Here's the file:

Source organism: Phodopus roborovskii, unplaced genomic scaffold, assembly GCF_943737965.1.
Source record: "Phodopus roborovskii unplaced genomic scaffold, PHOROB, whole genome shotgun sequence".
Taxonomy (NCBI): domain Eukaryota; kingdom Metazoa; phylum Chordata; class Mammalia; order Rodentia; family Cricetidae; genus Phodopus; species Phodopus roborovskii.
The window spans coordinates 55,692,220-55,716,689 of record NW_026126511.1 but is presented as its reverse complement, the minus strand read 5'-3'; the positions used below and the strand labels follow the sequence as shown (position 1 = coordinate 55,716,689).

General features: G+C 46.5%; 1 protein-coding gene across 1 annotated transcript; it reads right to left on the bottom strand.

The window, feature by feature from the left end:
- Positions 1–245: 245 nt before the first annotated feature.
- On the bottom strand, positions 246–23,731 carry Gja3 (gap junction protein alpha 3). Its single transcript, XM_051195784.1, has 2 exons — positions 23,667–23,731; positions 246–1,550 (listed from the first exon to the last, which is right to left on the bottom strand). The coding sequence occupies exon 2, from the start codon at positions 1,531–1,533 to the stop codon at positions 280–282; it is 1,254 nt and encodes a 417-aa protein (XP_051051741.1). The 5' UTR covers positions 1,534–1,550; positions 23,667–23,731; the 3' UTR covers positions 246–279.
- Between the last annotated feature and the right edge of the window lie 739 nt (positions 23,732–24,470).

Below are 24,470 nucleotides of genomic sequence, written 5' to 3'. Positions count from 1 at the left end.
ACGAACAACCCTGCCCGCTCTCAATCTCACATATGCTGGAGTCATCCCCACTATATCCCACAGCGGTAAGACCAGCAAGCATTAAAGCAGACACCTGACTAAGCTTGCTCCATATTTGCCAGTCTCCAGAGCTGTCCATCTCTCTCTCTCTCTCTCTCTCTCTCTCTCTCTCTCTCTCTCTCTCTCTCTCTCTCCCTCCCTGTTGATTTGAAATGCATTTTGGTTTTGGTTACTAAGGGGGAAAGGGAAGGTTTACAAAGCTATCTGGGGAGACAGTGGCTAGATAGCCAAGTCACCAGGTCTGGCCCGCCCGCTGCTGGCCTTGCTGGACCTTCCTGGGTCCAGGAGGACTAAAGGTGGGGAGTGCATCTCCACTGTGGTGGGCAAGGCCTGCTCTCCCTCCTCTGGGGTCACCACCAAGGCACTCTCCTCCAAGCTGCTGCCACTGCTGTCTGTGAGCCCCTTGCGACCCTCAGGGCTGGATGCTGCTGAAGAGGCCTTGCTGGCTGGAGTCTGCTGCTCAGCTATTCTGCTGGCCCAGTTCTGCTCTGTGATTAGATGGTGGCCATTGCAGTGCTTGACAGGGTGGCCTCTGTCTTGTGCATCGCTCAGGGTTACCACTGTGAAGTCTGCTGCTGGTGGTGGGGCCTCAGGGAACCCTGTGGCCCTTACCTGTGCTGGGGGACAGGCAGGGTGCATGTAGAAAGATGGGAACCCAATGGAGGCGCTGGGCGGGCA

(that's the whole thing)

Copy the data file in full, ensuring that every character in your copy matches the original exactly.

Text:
Source organism: Phodopus roborovskii, unplaced genomic scaffold, assembly GCF_943737965.1.
Source record: "Phodopus roborovskii unplaced genomic scaffold, PHOROB, whole genome shotgun sequence".
Taxonomy (NCBI): domain Eukaryota; kingdom Metazoa; phylum Chordata; class Mammalia; order Rodentia; family Cricetidae; genus Phodopus; species Phodopus roborovskii.
The window spans coordinates 55,692,220-55,716,689 of record NW_026126511.1 but is presented as its reverse complement, the minus strand read 5'-3'; the positions used below and the strand labels follow the sequence as shown (position 1 = coordinate 55,716,689).

General features: G+C 46.5%; 1 protein-coding gene across 1 annotated transcript; it reads right to left on the bottom strand.

The window, feature by feature from the left end:
- Positions 1–245: 245 nt before the first annotated feature.
- On the bottom strand, positions 246–23,731 carry Gja3 (gap junction protein alpha 3). Its single transcript, XM_051195784.1, has 2 exons — positions 23,667–23,731; positions 246–1,550 (listed from the first exon to the last, which is right to left on the bottom strand). The coding sequence occupies exon 2, from the start codon at positions 1,531–1,533 to the stop codon at positions 280–282; it is 1,254 nt and encodes a 417-aa protein (XP_051051741.1). The 5' UTR covers positions 1,534–1,550; positions 23,667–23,731; the 3' UTR covers positions 246–279.
- Between the last annotated feature and the right edge of the window lie 739 nt (positions 23,732–24,470).

Below are 24,470 nucleotides of genomic sequence, written 5' to 3'. Positions count from 1 at the left end.
ACGAACAACCCTGCCCGCTCTCAATCTCACATATGCTGGAGTCATCCCCACTATATCCCACAGCGGTAAGACCAGCAAGCATTAAAGCAGACACCTGACTAAGCTTGCTCCATATTTGCCAGTCTCCAGAGCTGTCCATCTCTCTCTCTCTCTCTCTCTCTCTCTCTCTCTCTCTCTCTCTCTCTCTCTCTCTCCCTCCCTGTTGATTTGAAATGCATTTTGGTTTTGGTTACTAAGGGGGAAAGGGAAGGTTTACAAAGCTATCTGGGGAGACAGTGGCTAGATAGCCAAGTCACCAGGTCTGGCCCGCCCGCTGCTGGCCTTGCTGGACCTTCCTGGGTCCAGGAGGACTAAAGGTGGGGAGTGCATCTCCACTGTGGTGGGCAAGGCCTGCTCTCCCTCCTCTGGGGTCACCACCAAGGCACTCTCCTCCAAGCTGCTGCCACTGCTGTCTGTGAGCCCCTTGCGACCCTCAGGGCTGGATGCTGCTGAAGAGGCCTTGCTGGCTGGAGTCTGCTGCTCAGCTATTCTGCTGGCCCAGTTCTGCTCTGTGATTAGATGGTGGCCATTGCAGTGCTTGACAGGGTGGCCTCTGTCTTGTGCATCGCTCAGGGTTACCACTGTGAAGTCTGCTGCTGGTGGTGGGGCCTCAGGGAACCCTGTGGCCCTTACCTGTGCTGGGGGACAGGCAGGGTGCATGTAGAAAGATGGGAACCCAATGGAGGCGCTGGGCGGGCA